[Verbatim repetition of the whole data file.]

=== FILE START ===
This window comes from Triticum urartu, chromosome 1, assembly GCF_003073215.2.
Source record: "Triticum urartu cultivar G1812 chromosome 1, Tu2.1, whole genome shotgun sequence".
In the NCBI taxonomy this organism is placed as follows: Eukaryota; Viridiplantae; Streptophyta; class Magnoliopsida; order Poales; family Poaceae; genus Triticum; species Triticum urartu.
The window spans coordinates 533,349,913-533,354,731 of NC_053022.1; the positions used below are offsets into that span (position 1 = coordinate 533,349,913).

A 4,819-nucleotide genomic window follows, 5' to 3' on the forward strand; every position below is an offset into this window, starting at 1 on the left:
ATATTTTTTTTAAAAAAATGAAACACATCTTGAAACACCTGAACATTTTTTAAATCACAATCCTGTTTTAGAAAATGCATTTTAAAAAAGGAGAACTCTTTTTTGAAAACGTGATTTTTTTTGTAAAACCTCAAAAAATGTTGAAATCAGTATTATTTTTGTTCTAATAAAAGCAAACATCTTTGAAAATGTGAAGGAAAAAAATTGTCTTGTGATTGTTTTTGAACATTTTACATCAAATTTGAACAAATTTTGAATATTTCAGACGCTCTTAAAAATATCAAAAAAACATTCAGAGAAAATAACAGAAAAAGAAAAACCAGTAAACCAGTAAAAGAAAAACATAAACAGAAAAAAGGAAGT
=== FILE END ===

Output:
This window comes from Triticum urartu, chromosome 1, assembly GCF_003073215.2.
Source record: "Triticum urartu cultivar G1812 chromosome 1, Tu2.1, whole genome shotgun sequence".
In the NCBI taxonomy this organism is placed as follows: Eukaryota; Viridiplantae; Streptophyta; class Magnoliopsida; order Poales; family Poaceae; genus Triticum; species Triticum urartu.
The window spans coordinates 533,349,913-533,354,731 of NC_053022.1; the positions used below are offsets into that span (position 1 = coordinate 533,349,913).

A 4,819-nucleotide genomic window follows, 5' to 3' on the forward strand; every position below is an offset into this window, starting at 1 on the left:
ATATTTTTTTTAAAAAAATGAAACACATCTTGAAACACCTGAACATTTTTTAAATCACAATCCTGTTTTAGAAAATGCATTTTAAAAAAGGAGAACTCTTTTTTGAAAACGTGATTTTTTTTGTAAAACCTCAAAAAATGTTGAAATCAGTATTATTTTTGTTCTAATAAAAGCAAACATCTTTGAAAATGTGAAGGAAAAAAATTGTCTTGTGATTGTTTTTGAACATTTTACATCAAATTTGAACAAATTTTGAATATTTCAGACGCTCTTAAAAATATCAAAAAAACATTCAGAGAAAATAACAGAAAAAGAAAAACCAGTAAACCAGTAAAAGAAAAACATAAACAGAAAAAAGGAAGT